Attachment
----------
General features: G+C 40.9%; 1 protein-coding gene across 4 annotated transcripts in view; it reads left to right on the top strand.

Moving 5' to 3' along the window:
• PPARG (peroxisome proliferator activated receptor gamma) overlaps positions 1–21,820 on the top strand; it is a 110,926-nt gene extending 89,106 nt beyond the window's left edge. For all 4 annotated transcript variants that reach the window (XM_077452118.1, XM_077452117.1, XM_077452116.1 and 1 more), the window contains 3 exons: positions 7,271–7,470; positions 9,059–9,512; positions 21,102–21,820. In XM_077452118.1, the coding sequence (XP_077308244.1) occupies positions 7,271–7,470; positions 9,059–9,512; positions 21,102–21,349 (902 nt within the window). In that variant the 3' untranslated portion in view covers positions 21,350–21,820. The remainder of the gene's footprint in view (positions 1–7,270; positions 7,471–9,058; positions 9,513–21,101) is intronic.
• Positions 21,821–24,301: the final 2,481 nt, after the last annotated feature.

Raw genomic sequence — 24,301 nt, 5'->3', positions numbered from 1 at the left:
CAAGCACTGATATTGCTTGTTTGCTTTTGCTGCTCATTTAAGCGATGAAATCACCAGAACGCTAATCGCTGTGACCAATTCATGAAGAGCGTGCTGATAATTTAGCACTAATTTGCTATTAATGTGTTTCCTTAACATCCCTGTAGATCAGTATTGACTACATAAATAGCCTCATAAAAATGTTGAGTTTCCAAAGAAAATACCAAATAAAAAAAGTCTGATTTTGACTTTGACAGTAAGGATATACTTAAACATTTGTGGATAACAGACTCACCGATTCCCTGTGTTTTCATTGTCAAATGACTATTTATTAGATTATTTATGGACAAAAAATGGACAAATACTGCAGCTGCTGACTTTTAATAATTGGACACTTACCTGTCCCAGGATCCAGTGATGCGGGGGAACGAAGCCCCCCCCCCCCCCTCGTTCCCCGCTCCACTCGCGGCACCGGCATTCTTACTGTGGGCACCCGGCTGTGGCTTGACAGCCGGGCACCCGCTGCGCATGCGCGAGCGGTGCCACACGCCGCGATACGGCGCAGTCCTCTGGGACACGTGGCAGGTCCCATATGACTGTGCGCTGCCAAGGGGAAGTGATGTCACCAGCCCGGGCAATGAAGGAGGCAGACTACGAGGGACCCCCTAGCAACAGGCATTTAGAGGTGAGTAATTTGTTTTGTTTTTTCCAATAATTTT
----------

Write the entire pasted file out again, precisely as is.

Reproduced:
General features: G+C 40.9%; 1 protein-coding gene across 4 annotated transcripts in view; it reads left to right on the top strand.

Moving 5' to 3' along the window:
• PPARG (peroxisome proliferator activated receptor gamma) overlaps positions 1–21,820 on the top strand; it is a 110,926-nt gene extending 89,106 nt beyond the window's left edge. For all 4 annotated transcript variants that reach the window (XM_077452118.1, XM_077452117.1, XM_077452116.1 and 1 more), the window contains 3 exons: positions 7,271–7,470; positions 9,059–9,512; positions 21,102–21,820. In XM_077452118.1, the coding sequence (XP_077308244.1) occupies positions 7,271–7,470; positions 9,059–9,512; positions 21,102–21,349 (902 nt within the window). In that variant the 3' untranslated portion in view covers positions 21,350–21,820. The remainder of the gene's footprint in view (positions 1–7,270; positions 7,471–9,058; positions 9,513–21,101) is intronic.
• Positions 21,821–24,301: the final 2,481 nt, after the last annotated feature.

Raw genomic sequence — 24,301 nt, 5'->3', positions numbered from 1 at the left:
CAAGCACTGATATTGCTTGTTTGCTTTTGCTGCTCATTTAAGCGATGAAATCACCAGAACGCTAATCGCTGTGACCAATTCATGAAGAGCGTGCTGATAATTTAGCACTAATTTGCTATTAATGTGTTTCCTTAACATCCCTGTAGATCAGTATTGACTACATAAATAGCCTCATAAAAATGTTGAGTTTCCAAAGAAAATACCAAATAAAAAAAGTCTGATTTTGACTTTGACAGTAAGGATATACTTAAACATTTGTGGATAACAGACTCACCGATTCCCTGTGTTTTCATTGTCAAATGACTATTTATTAGATTATTTATGGACAAAAAATGGACAAATACTGCAGCTGCTGACTTTTAATAATTGGACACTTACCTGTCCCAGGATCCAGTGATGCGGGGGAACGAAGCCCCCCCCCCCCCCTCGTTCCCCGCTCCACTCGCGGCACCGGCATTCTTACTGTGGGCACCCGGCTGTGGCTTGACAGCCGGGCACCCGCTGCGCATGCGCGAGCGGTGCCACACGCCGCGATACGGCGCAGTCCTCTGGGACACGTGGCAGGTCCCATATGACTGTGCGCTGCCAAGGGGAAGTGATGTCACCAGCCCGGGCAATGAAGGAGGCAGACTACGAGGGACCCCCTAGCAACAGGCATTTAGAGGTGAGTAATTTGTTTTGTTTTTTCCAATAATTTT